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Extend the State of Emergency, and therefore the mask mandate, until Dec. 31. Pass a resolution to educate and encourage mask wearing, without penalties. Do nothing.

These were three options the Logan Municipal Council had to choose from going into the meeting on Tuesday.

After two hours of comments and outbursts, the council voted 4-1 not to extend the citywide mask mandate as a safeguard against coronavirus but to pass the resolution to encourage masks instead.

The citywide mask mandate will expire on Aug. 30 when the 30 days of the state of emergency have passed, and the resolution — meant to focus on education on the benefits of wearing a mask — will then go into effect until Oct. 15.

“By then, with USU starting and our local schools, I think by then we’re gonna know more about how it’s gonna go, without penalties,” said Councilmember Mark Anderson.

Councilmember Tom Jensen was the solitary “Nay,” saying he objected to the verbiage of the resolution requiring masks when it imposed no penalties to enforce the policy.

Councilmember Jess Bradfield cited a statistic from Dr. Angela Dunn that claimed 80% of Utahns were willing to wear a mask when in public, though he said mandates have led to division, judgement and conflicts.

Instead, he encouraged residents to do the right thing and follow information from experts.

When the meeting started, there were fewer than a dozen citizens in the room. At the peak of comments, it had grown to more than 20, with more than 30 others in the hall and overflow room to watch the meeting.

Most in the overflow crowd wore masks. Most in the main chamber did not, highlighting the lack of enforcement to the citywide mandate. In fact, Chief Gary Jensen said, to his knowledge, the Logan City Police Department has not issued any citations, despite many people ignoring the mandate.

Before the meeting was open for public comment, Council Chair Amy Anderson read “a smattering of excerpts” from some of the hundreds of emails received by the council. Councilmember Jeannie Simmonds said the council received 95 emails for a mandate, 55 against and others not making a clear argument either way.

Opinions sent in online ranged from the mask mandate being “a false sense of security” and “gross overreach of government control’’ to an appreciated, logical and science-proven approach to keep the community safe, especially as thousands of students return to Utah State University, and they were echoed in the council chamber.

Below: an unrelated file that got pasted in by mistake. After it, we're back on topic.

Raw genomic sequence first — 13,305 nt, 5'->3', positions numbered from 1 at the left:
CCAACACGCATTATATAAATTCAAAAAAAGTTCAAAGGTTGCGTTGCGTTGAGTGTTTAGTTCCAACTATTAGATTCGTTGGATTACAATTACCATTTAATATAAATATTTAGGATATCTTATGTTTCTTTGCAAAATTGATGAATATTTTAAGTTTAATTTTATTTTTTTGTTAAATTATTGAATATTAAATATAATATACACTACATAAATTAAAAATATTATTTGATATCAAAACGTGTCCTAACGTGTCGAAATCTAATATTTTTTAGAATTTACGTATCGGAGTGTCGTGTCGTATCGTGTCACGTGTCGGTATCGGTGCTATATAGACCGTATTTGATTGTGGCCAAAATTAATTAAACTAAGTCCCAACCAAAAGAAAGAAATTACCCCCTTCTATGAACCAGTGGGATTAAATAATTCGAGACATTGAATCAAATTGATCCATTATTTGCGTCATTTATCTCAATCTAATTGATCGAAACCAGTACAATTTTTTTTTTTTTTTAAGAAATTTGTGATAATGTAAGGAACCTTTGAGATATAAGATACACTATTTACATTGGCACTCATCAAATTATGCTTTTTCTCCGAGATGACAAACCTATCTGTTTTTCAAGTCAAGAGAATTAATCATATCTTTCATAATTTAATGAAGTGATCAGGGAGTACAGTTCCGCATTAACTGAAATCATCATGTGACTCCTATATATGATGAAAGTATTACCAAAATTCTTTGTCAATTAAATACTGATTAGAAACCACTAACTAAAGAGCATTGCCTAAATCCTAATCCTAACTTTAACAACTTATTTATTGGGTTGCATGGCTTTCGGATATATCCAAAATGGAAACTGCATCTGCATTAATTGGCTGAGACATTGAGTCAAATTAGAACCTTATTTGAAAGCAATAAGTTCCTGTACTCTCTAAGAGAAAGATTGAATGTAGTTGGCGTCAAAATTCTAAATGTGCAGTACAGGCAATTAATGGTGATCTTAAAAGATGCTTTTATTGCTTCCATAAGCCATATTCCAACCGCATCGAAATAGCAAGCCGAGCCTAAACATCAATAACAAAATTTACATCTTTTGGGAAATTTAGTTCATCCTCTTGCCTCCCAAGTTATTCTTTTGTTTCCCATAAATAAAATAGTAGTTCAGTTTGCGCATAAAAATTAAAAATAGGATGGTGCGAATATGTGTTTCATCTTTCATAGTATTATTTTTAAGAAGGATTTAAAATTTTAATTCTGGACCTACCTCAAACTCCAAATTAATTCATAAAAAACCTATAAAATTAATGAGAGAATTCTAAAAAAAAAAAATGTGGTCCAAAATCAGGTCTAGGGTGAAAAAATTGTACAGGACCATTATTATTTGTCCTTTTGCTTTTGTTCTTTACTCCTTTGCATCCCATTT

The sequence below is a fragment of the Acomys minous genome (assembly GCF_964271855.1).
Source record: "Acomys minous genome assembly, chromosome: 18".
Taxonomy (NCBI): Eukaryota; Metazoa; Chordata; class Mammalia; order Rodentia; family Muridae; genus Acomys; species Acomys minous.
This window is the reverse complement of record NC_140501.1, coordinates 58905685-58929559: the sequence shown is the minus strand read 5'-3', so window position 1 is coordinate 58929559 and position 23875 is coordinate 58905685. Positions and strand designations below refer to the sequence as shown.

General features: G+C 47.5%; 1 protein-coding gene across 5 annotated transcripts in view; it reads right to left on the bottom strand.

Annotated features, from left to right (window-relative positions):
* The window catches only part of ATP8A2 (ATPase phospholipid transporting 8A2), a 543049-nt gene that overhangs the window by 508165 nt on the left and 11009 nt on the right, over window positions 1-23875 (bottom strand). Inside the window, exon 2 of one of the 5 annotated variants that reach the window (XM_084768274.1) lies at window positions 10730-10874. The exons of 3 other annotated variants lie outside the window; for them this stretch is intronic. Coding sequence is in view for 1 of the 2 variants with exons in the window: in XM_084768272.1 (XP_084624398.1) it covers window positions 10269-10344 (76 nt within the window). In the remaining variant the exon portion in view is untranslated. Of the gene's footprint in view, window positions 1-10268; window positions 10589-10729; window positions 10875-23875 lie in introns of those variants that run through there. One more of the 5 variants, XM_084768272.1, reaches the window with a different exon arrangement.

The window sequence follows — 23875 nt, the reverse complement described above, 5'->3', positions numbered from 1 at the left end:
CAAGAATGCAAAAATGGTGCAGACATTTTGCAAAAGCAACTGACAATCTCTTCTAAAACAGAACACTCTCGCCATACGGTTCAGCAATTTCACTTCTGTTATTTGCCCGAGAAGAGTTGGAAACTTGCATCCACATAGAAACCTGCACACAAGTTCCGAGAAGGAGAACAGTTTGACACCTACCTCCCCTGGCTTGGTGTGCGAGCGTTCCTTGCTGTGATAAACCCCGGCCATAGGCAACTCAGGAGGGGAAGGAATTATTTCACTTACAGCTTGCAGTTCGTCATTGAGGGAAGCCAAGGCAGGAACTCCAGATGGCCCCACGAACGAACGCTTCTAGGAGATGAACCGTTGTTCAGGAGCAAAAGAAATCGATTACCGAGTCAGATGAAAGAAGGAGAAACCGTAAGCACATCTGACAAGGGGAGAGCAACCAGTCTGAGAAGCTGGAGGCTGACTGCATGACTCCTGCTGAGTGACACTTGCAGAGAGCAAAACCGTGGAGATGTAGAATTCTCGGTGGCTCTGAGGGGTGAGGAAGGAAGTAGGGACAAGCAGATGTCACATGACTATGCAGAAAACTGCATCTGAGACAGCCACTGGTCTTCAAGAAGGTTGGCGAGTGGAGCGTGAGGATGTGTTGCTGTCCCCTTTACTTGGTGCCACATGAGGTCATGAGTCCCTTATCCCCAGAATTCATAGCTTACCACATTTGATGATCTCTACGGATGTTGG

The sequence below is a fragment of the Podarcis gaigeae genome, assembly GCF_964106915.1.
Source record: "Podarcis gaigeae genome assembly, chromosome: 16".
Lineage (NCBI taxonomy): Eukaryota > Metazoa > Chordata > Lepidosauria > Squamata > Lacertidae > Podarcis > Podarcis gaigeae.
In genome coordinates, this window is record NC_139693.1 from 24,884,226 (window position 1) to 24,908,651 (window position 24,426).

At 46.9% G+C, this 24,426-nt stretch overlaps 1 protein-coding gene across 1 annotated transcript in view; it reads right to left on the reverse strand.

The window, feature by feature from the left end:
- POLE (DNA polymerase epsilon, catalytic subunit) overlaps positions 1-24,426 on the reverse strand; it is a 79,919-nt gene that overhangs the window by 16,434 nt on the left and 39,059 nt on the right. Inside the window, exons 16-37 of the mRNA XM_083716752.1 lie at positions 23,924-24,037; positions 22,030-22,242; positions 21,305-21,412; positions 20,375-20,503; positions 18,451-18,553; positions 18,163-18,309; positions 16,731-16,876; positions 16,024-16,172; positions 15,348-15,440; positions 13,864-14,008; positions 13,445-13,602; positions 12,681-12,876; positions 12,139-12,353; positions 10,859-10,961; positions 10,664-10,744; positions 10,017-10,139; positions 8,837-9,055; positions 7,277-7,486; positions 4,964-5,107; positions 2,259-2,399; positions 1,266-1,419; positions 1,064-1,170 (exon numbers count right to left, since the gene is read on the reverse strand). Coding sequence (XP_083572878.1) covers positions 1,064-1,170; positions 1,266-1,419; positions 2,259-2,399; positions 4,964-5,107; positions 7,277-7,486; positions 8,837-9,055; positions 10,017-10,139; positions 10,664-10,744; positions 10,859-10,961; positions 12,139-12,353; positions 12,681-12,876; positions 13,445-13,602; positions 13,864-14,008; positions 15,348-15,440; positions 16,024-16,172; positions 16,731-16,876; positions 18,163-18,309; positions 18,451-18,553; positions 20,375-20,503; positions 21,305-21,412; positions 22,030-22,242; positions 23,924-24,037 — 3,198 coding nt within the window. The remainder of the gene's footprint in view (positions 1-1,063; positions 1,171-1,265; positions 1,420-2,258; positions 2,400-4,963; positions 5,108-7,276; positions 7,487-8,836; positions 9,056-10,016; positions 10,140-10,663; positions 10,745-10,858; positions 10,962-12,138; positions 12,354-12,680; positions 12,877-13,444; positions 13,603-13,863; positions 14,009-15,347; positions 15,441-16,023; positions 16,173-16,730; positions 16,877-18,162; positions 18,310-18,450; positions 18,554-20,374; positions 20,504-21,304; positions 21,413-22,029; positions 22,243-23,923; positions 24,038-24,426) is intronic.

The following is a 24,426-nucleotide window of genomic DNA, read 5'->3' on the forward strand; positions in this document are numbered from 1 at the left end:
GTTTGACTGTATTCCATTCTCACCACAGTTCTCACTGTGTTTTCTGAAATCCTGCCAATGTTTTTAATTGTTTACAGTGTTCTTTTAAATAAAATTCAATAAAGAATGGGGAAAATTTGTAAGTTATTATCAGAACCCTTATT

However, the majority of those in attendance were against the mandate and included one of the Intermountain Healthcare nurses who went to New York to assist in the fight against COVID-19.

“It’s here to stay,” Misty Best said, “but we need to get on with our lives.”

The low number of cases in Cache County was frequently cited as a reason not to extend the mandate.

Other residents, like Jennifer Peeples, said wearing masks is a matter of caring for the community.

“If we were only individuals, we wouldn’t have the need for laws and rules. But we’re not. We’re a community,” Peeples said. “That’s why we’re not allowed to go down Main Street, going 80 miles per hour, or to sell salmonella-infected onions.”

She also referenced the Joseph Stalin quote — “One death is a tragedy; 150,000, a statistic” — and said masks would prevent local COVID-19 deaths, “No more tragedies in Logan.”

The most vocal speakers at the meeting were the opponents — whose supporters clapped after several statements calling for the mandate to end, though clapping in the chamber is historically not allowed in order to keep the meeting progressing.

Comments that voiced concern about masks’ impact on mental health drew the most applause. The rebelliousness against the council asking to hold applause drew censure from Anderson, who chastised the crowd to be respectful. Local business owner Jason Henderson responded to each request to maintain calm saying “It’s the people’s chamber,” with each outburst growing louder.

Multiple speeches called on the adverse effects of COVID-19 precautions, such as suicide ideation and mental health. Several people cited the statistic that more people have died by suicide than the virus in the valley, although the current number of suicide-related deaths is still lower than last year at this time.

Nearly all those against the mandate made claims that masks are ineffective, something that bothered Allan Anderson, a surgeon at Logan Regional Hospital.

“I want to commend everyone on their true Libertarian spirit and arguments against government intervention ... but ultimately, I’m hearing a lot of misinformation,” the doctor said. “Masks work. They don’t eliminate the disease, but they significantly prevent spreading it.”

Others brought up concern about living in fear, which Anderson countered: “You don’t have to be afraid of it, but it doesn’t mean it’s not dangerous.”

Jenson added generally, mandates are not a constitutional issue.

“If they were, we wouldn’t have no smoking laws indoors, or car seats, or seat belts,” he said. “There are a lot of things we mandate that take away rights. We also have to recognize the concern we have for others.”

Similarly, councilmembers Anderson and Simmonds said as masks are required for children to attend schools, it sets a good example for children to see more adults — parents, specifically — wearing masks.

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